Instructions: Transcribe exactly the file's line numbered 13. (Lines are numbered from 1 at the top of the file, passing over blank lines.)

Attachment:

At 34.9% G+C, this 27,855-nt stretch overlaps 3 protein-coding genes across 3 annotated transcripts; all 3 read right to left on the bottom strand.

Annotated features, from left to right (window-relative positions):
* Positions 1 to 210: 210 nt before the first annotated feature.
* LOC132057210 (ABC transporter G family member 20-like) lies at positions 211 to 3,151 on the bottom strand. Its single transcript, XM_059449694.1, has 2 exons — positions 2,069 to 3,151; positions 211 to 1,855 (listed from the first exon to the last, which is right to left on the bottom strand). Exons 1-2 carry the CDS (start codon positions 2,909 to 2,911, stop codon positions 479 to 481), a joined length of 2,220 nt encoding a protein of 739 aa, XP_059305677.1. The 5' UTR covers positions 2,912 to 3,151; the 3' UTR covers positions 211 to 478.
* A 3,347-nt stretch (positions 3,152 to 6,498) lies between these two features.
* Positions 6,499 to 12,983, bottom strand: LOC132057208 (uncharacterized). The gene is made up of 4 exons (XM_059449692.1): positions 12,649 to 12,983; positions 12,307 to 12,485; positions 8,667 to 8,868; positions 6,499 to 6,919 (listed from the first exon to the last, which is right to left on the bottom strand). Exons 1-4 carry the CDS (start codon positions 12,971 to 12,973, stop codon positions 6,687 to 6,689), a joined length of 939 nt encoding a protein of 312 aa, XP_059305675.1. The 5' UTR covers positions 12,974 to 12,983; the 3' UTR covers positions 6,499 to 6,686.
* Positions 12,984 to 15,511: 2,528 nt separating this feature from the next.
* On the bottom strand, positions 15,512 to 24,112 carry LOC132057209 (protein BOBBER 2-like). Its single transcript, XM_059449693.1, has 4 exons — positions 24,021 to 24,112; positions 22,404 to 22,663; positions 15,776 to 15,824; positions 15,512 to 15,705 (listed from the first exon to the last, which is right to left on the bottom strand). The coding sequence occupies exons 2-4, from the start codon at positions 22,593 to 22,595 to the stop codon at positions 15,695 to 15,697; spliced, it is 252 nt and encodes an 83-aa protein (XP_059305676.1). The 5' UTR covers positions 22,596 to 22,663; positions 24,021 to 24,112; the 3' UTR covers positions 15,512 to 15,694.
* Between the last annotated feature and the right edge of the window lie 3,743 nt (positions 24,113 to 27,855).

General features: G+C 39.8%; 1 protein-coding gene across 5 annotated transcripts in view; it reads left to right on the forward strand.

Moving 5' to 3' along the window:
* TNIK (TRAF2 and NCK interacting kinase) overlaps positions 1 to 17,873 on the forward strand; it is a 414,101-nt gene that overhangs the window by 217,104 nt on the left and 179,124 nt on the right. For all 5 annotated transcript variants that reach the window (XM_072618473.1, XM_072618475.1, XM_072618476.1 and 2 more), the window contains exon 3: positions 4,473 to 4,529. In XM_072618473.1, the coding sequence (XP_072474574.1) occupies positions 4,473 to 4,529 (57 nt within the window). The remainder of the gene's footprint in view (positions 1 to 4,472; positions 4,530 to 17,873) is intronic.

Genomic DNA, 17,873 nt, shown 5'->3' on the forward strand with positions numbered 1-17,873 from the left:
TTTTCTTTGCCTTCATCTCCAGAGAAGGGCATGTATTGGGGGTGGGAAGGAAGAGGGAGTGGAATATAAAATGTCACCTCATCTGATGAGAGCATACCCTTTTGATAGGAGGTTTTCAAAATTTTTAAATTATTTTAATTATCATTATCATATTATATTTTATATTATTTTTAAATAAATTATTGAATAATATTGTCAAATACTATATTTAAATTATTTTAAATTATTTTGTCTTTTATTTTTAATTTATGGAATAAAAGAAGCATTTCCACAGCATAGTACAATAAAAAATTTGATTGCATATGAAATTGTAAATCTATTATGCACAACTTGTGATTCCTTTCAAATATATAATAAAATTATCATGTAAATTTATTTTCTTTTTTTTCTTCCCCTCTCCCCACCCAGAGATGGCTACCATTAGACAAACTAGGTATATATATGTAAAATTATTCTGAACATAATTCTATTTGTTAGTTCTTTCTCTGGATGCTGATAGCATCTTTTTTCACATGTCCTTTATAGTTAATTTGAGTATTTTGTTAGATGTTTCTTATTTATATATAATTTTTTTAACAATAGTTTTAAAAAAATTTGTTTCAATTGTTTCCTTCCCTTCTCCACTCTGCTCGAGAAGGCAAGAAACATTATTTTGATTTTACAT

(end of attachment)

Genomic DNA, 17,873 nt, shown 5'->3' on the forward strand with positions numbered 1-17,873 from the left: